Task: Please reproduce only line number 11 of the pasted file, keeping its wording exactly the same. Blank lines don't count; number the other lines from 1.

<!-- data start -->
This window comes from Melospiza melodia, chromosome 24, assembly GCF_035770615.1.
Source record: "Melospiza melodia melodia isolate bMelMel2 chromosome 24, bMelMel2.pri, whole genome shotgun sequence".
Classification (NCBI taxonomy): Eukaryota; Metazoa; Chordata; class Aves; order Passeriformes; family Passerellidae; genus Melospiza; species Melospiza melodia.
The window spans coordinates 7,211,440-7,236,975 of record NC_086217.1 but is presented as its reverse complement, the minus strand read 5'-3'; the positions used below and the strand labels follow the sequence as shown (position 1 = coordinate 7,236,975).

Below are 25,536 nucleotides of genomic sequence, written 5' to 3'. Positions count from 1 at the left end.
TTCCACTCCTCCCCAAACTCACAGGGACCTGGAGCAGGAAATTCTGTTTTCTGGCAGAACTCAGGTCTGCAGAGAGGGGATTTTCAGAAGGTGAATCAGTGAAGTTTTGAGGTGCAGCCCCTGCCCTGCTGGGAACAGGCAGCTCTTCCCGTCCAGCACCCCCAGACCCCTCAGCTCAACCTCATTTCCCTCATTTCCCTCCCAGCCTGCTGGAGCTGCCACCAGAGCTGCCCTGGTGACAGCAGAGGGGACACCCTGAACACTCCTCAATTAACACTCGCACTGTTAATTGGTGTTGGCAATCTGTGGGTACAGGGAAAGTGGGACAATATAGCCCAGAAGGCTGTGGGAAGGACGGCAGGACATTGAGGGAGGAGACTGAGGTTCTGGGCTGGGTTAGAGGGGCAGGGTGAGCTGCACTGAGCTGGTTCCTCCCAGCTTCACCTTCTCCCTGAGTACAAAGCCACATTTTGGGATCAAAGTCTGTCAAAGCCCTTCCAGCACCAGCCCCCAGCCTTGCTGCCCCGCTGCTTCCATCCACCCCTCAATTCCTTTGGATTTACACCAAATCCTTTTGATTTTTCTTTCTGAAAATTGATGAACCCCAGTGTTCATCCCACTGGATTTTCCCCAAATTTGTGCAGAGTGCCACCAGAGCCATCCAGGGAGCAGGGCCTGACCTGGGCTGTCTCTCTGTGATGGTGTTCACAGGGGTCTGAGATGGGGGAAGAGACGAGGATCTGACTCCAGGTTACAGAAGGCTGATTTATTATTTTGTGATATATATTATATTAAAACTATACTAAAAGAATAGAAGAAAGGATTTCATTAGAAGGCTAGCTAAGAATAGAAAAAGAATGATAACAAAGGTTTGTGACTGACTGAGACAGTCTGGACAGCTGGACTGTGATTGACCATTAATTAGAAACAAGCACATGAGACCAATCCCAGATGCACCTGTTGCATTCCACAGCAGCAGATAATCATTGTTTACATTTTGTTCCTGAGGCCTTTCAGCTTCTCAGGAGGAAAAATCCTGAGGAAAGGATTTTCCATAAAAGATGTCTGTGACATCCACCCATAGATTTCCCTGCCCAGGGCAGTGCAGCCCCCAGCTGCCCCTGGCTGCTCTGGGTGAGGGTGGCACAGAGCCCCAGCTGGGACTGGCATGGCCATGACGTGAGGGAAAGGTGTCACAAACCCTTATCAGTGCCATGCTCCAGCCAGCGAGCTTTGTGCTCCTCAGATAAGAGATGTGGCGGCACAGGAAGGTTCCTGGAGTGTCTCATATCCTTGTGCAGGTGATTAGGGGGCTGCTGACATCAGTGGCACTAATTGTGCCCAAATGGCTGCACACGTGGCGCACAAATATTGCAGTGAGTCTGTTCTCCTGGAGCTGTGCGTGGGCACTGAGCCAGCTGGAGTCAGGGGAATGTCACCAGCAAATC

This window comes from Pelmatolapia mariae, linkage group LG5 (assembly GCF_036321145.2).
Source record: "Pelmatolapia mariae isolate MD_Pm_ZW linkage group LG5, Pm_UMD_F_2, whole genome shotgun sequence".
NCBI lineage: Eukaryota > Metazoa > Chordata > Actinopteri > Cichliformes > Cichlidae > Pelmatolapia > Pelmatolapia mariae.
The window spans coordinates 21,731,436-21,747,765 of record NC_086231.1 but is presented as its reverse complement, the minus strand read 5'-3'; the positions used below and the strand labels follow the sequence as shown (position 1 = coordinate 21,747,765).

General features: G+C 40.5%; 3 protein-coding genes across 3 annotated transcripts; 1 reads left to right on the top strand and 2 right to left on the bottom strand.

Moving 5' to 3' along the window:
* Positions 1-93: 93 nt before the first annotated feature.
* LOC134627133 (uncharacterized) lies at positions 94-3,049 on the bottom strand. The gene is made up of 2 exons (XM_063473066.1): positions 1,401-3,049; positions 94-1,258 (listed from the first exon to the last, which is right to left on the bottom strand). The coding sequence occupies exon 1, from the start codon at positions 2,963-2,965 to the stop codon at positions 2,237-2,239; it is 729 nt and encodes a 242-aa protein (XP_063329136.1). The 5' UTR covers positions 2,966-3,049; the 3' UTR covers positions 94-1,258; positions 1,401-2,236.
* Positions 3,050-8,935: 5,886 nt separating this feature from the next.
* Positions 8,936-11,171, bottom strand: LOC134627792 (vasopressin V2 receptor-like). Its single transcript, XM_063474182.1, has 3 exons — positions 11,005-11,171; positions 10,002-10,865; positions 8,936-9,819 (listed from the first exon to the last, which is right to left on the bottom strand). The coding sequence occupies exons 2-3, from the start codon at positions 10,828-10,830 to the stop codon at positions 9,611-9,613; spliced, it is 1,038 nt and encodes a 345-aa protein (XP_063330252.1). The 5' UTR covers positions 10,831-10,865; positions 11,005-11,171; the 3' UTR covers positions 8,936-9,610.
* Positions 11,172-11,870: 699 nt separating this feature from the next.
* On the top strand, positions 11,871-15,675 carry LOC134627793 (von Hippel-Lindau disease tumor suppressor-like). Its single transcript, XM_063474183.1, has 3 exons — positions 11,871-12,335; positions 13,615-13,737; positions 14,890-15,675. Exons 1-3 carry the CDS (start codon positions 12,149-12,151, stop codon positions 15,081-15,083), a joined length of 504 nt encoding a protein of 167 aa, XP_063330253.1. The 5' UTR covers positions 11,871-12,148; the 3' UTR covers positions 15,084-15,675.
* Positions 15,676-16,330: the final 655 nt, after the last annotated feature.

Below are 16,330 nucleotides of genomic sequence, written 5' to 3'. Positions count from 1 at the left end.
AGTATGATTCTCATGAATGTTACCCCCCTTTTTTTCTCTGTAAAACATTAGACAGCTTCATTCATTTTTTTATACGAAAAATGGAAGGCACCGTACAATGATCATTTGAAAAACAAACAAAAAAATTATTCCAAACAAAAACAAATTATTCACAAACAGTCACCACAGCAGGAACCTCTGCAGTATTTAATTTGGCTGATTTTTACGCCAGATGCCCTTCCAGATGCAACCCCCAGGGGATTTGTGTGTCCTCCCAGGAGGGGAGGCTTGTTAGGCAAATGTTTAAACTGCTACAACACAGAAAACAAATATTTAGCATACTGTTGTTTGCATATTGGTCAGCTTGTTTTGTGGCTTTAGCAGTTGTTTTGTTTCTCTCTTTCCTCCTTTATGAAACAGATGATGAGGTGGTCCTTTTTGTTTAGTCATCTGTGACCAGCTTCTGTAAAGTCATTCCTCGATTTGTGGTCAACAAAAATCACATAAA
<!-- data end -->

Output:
General features: G+C 40.5%; 3 protein-coding genes across 3 annotated transcripts; 1 reads left to right on the top strand and 2 right to left on the bottom strand.